While there may not be a practical reason to have liquor stores open on Sunday, maybe it is a good thing they are closed (along with car dealers), to give people a break. Is it so wrong to set aside one day of rest? Maybe society would be better if more places offered a break.

I can live without being able to buy alcohol on Sunday. How about you?

SD Grey


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Letter: Mall demonstration was exercise of free speech Sun, 29 Mar 2015 06:25:46 +0000 To the editor:

I see Mall of America and Bloomington city officials are continuing their stupid attempt to stop free speech.

The “Black Lives Matter” protestors had their first court appearance on March 10 at Hennepin County District Court in Edina.

I have lived in Bloomington for more than 30 years, and I think the mall is a good place. But on this issue, they are completely wrong.

The American Civil Liberties Union of Minnesota said that the mall should be “the new public square,” and people should be free to exercise their right of free speech at the mall. The mall is always hosting different projects and causes, I guess certain causes are more correct than others.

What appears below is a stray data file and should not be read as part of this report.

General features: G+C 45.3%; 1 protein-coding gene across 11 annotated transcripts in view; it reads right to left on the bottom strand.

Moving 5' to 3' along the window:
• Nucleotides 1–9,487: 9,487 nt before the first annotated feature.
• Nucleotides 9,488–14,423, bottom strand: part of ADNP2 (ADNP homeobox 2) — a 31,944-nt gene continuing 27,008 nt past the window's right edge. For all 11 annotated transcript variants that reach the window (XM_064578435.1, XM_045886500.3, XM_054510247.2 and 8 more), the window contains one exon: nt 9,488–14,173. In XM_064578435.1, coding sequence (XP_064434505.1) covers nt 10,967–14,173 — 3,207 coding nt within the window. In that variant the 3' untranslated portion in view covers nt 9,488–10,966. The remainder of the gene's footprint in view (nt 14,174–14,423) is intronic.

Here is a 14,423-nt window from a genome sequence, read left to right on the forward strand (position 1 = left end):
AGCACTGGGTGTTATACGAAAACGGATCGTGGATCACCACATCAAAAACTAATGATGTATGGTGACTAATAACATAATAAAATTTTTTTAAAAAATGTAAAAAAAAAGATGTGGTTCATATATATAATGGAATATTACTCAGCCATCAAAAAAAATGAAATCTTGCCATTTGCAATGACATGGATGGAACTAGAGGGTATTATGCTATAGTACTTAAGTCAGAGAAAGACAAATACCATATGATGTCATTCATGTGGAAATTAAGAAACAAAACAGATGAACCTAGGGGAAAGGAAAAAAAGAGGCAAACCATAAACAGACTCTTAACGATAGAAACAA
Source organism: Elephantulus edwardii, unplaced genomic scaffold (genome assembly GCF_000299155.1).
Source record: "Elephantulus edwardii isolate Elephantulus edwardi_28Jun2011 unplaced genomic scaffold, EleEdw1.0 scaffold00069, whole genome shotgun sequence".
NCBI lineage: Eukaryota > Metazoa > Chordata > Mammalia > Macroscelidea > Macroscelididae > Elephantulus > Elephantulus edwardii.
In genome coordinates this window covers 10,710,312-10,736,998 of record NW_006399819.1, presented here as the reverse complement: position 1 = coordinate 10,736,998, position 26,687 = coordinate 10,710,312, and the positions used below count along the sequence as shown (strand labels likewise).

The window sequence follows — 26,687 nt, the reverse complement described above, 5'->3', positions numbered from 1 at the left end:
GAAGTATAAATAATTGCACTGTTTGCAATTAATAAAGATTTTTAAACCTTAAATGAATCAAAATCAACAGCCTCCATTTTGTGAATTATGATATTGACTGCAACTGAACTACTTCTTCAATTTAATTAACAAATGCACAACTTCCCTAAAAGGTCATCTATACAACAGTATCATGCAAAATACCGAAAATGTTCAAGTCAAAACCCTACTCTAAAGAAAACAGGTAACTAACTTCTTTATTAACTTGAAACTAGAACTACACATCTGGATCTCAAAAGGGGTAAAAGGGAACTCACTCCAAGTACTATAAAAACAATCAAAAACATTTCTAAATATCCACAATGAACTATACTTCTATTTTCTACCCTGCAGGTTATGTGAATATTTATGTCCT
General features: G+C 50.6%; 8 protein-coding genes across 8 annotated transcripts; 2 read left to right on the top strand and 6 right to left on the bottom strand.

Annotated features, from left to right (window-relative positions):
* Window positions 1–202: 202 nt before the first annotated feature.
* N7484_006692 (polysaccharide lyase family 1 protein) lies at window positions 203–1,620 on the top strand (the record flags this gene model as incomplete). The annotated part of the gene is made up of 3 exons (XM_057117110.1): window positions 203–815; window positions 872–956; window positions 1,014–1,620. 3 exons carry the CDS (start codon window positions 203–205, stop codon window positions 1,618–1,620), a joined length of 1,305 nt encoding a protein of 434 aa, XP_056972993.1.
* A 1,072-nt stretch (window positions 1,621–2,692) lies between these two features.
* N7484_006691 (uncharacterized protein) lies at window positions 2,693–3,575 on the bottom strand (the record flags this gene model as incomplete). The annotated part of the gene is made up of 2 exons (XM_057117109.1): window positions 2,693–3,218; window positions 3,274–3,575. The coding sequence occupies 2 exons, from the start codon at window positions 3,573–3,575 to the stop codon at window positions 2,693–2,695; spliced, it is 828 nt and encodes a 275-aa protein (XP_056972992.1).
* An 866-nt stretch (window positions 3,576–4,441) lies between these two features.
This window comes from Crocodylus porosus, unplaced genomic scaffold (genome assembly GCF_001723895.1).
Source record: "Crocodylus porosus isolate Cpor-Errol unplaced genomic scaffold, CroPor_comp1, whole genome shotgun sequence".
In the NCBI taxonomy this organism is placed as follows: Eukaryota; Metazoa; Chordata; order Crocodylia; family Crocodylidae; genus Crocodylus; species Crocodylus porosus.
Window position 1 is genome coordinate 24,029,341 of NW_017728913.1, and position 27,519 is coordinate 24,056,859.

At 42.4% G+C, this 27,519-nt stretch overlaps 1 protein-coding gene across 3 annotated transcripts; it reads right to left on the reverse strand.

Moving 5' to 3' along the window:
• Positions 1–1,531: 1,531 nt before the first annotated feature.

People wake up, this is a very important cause. These people who were at the mall did nothing wrong.

And I wish that your newspaper would print some articles that Mall of America was wrong, and they should stop legal action. This is free speech, and when we don’t have that America is doomed.

Roger Cook


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CERT training sessions available this spring Sat, 28 Mar 2015 19:06:12 +0000 Registration for Community Emergency Response Team training is open to Bloomington, Edina and Richfield residents.

Bloomington’s Public Health Division is offering two three-day trainings. CERT basic training is Friday to Sunday, May 1-3, and the new CERT Cultural Services Unit training is Friday to Sunday, April 10-12. Training will take place at Bloomington’s Fire Station No. 1, 10 W. 95th St.